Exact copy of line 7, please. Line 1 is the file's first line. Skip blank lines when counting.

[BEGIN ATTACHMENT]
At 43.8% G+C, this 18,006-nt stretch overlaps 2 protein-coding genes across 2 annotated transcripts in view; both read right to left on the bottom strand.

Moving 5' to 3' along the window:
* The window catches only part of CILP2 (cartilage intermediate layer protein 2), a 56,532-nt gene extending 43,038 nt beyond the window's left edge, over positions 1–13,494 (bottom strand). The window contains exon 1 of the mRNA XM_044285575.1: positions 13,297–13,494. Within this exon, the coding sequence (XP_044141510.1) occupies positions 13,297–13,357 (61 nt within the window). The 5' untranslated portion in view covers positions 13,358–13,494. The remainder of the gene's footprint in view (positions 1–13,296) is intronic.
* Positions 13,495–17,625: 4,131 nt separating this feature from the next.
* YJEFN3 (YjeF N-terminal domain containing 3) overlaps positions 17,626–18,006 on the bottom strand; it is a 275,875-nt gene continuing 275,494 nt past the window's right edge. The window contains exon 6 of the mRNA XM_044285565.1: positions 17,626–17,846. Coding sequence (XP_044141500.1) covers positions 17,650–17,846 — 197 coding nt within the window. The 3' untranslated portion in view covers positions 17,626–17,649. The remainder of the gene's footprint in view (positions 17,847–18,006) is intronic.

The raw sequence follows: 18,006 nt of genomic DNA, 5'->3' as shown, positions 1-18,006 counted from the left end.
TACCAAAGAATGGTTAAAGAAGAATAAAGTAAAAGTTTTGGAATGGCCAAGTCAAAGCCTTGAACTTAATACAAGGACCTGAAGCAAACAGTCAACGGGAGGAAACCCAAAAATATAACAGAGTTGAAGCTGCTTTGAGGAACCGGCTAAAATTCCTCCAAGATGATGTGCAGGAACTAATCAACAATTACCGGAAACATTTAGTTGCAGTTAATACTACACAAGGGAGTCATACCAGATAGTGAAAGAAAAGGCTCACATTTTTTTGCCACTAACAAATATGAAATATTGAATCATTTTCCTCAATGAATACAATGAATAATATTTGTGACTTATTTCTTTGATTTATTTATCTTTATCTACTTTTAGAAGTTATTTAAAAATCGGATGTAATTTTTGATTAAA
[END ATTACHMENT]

TACCAAAGAATGGTTAAAGAAGAATAAAGTAAAAGTTTTGGAATGGCCAAGTCAAAGCCTTGAACTTAATACAAGGACCTGAAGCAAACAGTCAACGGGAGGAAACCCAAAAATATAACAGAGTTGAAGCTGCTTTGAGGAACCGGCTAAAATTCCTCCAAGATGATGTGCAGGAACTAATCAACAATTACCGGAAACATTTAGTTGCAGTTAATACTACACAAGGGAGTCATACCAGATAGTGAAAGAAAAGGCTCACATTTTTTTGCCACTAACAAATATGAAATATTGAATCATTTTCCTCAATGAATACAATGAATAATATTTGTGACTTATTTCTTTGATTTATTTATCTTTATCTACTTTTAGAAGTTATTTAAAAATCGGATGTAATTTTTGATTAAA